During the so-called independent Sultanate period in Bengal, there was a short period when Habshis ruled Bengal. They were essentially slaves from Ethiopia/Abyssinia and during the reign of Sultan Jalaluddin Fath Shah, they became very powerful. They were mostly recruited as guards of the rulers and their harems.

A slave called Shahzada, a Habshi eunuch became the leader of the Abyssinian slaves and took over power after killing Jalaluddin Fath Shah, who was the last ruler of the Iliyas Shahi dynasty in 1487 AD. This Habshi dynasty if one may call it a dynasty -not bloodline rule- lasted nearly six years from 1487 AD to 1493 AD). There were four rulers. They were Barbak Shah Shahzada, Saifuddin Firuz Shah, Nasiruddin Mahmud Shah II and Shamsuddin Muzaffar Shah.

A brief 4 year period

Four rulers in six years is significant to indicate the lack of stability of this regime. Their attitude towards other Turk-Afghan courtiers and noblemen were often brutal which led to deep resentment from within the court. Last ruler Muzaffar Shah in particular alienated the court underlings seriously. They had never accepted Habshi rule anyway as they were manumitted slaves and they considered themselves noble.

Sayid Husain, the chief minister of Muzaffar Shah and of Arab ancestry, sprung a rebellion and killed Muzaffar. With his death the brief rule of "Habshi slaves '' in Bengal came to an end.

From the above narrative, several issues come to the forefront.

- Slavery was common in Bengal and was practiced by most members of the upper class and this trend continued till the 19th century at least. Various forms of slavery and serfdom were common.

- Bengal's connection with Africa is less known though it was through the invaders who brought in slaves to suit their own needs.

- That the Turko-Afghan rule which began with the invasion of Bakhtira Khalji of another invader's kingdom- the Senas from Karnataka - ended with the colonial takeover by British invasion. They were mostly bloody and full of murderous conspiracies. To call them "independent" Sultans is odd as they may have been sort of free of Delhi domination intermittently but they themselves were invaders and carries little glory for Bengal as such.

Slavery in Bengal

Slavery existed from the ancient era and was legitimate in legal and religious eyes. As the labour market was not large, the powerful classes reduced the poor to extreme poverty and created a slave class in order to meet their economic and domestic needs.

Victims of famines, ruling class wars or the caste system as well as destitute, orphans, paupers and widows often ended up as slaves. A slave was a transferable commodity so owners often sold their surplus or unwanted slaves. "The import and export of slaves was an important sector in Bengal's foreign trade in the medieval period. The sultans of Bengal are known to have imported slaves from Africa, Turkistan, Persia and China. A number of those slaves, after being manumitted, were upgraded to the posts of even ministers, administrators and even generals." (Slavery: Banglapedia)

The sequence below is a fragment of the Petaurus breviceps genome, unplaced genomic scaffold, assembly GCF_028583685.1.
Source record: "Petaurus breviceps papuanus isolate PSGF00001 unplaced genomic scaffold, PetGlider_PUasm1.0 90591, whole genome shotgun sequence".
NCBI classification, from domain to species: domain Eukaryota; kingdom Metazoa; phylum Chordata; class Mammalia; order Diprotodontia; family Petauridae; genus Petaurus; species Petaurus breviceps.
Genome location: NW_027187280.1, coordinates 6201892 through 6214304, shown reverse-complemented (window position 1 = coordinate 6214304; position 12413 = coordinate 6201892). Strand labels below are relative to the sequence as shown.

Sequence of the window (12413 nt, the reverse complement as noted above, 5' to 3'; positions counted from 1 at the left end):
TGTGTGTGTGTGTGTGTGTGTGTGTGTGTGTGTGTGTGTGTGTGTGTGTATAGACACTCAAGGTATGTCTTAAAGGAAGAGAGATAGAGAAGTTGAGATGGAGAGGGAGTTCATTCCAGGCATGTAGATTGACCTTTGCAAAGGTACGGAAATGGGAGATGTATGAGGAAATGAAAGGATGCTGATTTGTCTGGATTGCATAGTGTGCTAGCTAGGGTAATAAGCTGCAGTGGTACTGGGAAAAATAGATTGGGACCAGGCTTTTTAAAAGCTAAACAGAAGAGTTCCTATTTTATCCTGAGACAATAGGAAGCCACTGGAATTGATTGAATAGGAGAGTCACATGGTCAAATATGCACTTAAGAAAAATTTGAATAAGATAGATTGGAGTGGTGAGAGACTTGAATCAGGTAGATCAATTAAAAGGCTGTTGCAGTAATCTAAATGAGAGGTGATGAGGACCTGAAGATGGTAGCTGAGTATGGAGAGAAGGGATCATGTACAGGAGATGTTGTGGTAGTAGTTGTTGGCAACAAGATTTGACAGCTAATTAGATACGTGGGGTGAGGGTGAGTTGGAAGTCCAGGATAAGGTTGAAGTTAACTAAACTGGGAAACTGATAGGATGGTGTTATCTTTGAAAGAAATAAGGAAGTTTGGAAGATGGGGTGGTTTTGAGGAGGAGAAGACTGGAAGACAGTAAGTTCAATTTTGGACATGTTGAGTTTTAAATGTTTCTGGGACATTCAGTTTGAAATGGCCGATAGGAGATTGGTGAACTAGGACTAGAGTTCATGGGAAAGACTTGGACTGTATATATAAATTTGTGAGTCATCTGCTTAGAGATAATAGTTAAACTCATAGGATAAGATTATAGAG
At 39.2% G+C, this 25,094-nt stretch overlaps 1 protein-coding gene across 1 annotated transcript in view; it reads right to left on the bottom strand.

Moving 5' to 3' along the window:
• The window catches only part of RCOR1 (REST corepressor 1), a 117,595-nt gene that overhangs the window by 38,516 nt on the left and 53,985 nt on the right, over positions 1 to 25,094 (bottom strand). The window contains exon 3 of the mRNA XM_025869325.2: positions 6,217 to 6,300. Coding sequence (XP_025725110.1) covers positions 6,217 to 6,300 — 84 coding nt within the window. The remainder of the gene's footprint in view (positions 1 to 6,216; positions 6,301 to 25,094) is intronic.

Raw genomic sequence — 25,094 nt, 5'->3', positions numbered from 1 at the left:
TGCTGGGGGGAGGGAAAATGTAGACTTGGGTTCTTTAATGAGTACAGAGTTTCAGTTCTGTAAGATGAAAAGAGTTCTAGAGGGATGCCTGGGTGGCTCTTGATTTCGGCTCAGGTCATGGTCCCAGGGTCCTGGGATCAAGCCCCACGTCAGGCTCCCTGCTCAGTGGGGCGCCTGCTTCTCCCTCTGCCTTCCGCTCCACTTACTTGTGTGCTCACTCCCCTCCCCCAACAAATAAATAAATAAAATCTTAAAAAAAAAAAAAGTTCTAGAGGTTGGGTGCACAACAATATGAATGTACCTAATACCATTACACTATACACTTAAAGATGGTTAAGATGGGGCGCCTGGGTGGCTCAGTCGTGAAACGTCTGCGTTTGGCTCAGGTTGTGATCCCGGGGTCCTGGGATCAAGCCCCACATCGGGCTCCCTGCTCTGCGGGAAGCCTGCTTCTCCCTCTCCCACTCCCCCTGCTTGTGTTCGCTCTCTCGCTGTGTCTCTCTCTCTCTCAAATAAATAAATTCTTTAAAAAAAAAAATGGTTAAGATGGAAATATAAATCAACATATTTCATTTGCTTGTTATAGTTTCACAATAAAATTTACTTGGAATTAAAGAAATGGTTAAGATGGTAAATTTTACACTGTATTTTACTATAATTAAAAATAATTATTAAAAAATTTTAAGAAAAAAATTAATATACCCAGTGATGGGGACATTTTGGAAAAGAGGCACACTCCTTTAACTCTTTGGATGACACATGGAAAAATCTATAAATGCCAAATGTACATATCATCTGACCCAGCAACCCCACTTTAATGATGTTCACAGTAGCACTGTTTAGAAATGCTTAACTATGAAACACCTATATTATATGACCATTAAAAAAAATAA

African slaves were imported as late as the 1830s. Habshi slaves had a reputation for being hardworking and loyal and Brits preferred them the most. The Habshi slaves were the most expensive in the slave market and worked at factories and at homes. They served their masters as butler and cook, musician, barber, house guard, and so on.

Slaves also came from Arabia, Malaya, China, Arakan, Assam and Nepal. Slaves were also exported from Bengal. Bengali slaves were in great demand as plantation labour in the European overseas colonies as they knew agriculture.

The slave market in Bengal

Hindu slaves were ranked as per their caste. However, it was forbidden to make a Brahmin, a slave. Slaves of Muslim families were converted to Islam. In Muslim society the male slaves were known as ghulam or nafar, the females as bandis or laundis.

The latter were girls bought from the market to serve as sex slaves. Children of slaves became slaves too. Working slaves were not obtained from the formal labour market but the informal market linked to poverty.

Slavery was high in Sylhet, Mymensingh, Chittagong and Dhaka where one in every fifth person was a slave. (Report of the Law Commission (1839).

In the early nineteenth century the market price of slaves ranged from five to ten rupees. Healthy, young slaves sold for twenty to fifty rupees. During famines this price declined so more slaves during natural disasters.

End of slavery

As the European economy changed to industrialization, slavery was unnecessary and was abolished. But the Bengal economy and social system were happy to accommodate it. The colonial regime recognized slavery stating that neither Hinduism nor Islam forbade it.

As the Bengal economy and politics changed and European values began to impact colonial policies, the Charter Act of 1833 directed the Calcutta government to abolish slavery which was implemented in the Act of 1843. It was done in phases. It forbade the courts to recognize human ownership.

The import and export of slaves was made illegal but it continued informally. As relatively free labour arose, along with early industrialization, the need for slavery declined. It really ended only in the early twentieth century.

Thus, it's important to recognize that Bengal and Bangladesh are as much "guilty" of slavery as the US which is usually solely abused for promoting it.

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